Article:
OneAction NZ

Democracy Co-operative

Whose government is it?

Posted by Rhys Goodwin on September 30, 2021 · 3 mins read

Kia ora folks,

I’ve recently read the book ‘Towards Democratic Renewal’ by former Prime Minister Sir Geoffrey Palmer and Dr Andrew Butler. In the book Geoffrey and Andrew present their proposal for a written constitution for Aotearoa New Zealand. A constitution sets the rules for the government and rights of the citizens. In New Zealand it’s common for people to think that we don’t have a constitution, but we definitely do. It’s just that it’s not written down in one place. Instead, we have constitutional law dotted all over the place. You can find it in laws like the Bill of Rights Act 1990, The Human Rights Act 1993, and The Treaty of Waitangi Act 1975. You can find it in court rulings, and you can find it in the conventions and traditions of our government. Geoffrey Palmer has long argued that because we don’t have a clearly defined written constitution there aren’t enough safe-guards on government power. Others might argue that the flexibility of an unwritten constitution is advantageous. I’m still mulling it over, but I suspect a written constitution will be required if we’re to get to where we need to go. I don’t believe we’re ready to embark on constitutional change yet, but I do believe we’re ready to get ready.

One of the things that struck me about the book was the way Geoffrey and Andrew imagined an Aotearoa New Zealand where the people really took ownership of the direction of their country. I notice that often when we talk about government we say the government, rather than our government. We often think about it as separate to us rather than as an extension of us. Our government is a machine that we are all part-owners of. It’s the machine that we use to set the rules for our widest community.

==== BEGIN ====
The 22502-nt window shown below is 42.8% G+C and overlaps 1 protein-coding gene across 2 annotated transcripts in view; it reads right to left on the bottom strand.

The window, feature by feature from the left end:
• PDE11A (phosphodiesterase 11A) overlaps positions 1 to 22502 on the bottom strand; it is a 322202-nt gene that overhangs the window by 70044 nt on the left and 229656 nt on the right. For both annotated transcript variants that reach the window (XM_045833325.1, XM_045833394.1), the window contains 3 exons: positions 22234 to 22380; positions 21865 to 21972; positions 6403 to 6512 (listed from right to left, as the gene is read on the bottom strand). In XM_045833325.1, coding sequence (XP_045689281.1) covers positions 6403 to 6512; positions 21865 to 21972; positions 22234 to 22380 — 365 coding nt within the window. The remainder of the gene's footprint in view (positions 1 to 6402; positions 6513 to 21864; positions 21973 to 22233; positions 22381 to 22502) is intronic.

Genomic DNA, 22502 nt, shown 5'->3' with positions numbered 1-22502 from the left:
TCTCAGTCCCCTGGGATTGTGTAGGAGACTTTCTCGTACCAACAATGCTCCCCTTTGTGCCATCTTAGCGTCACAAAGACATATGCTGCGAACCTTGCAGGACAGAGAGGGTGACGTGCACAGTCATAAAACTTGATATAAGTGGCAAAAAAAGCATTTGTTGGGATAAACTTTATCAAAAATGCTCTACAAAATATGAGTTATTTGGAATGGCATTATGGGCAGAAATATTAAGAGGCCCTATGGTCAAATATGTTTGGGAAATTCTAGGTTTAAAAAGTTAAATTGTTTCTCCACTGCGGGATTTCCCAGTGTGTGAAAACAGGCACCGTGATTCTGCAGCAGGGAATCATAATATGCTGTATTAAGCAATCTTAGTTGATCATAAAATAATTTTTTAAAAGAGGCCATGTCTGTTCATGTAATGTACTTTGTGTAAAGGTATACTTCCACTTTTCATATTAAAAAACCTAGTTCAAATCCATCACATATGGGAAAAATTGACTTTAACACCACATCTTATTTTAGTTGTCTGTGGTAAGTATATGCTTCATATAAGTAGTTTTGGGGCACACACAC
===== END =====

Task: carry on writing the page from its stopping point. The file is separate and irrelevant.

If we don’t take a hand in navigating this waka, who knows where the wind will blow us. There are no doubt storms coming our way. We need to get match-fit. We need to get better at working together at the all-of-Aotearoa level. OneAction’s vision is to build away to do that.

If we wanted to show the world a new way of doing politics. We could.
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Ngā mihi

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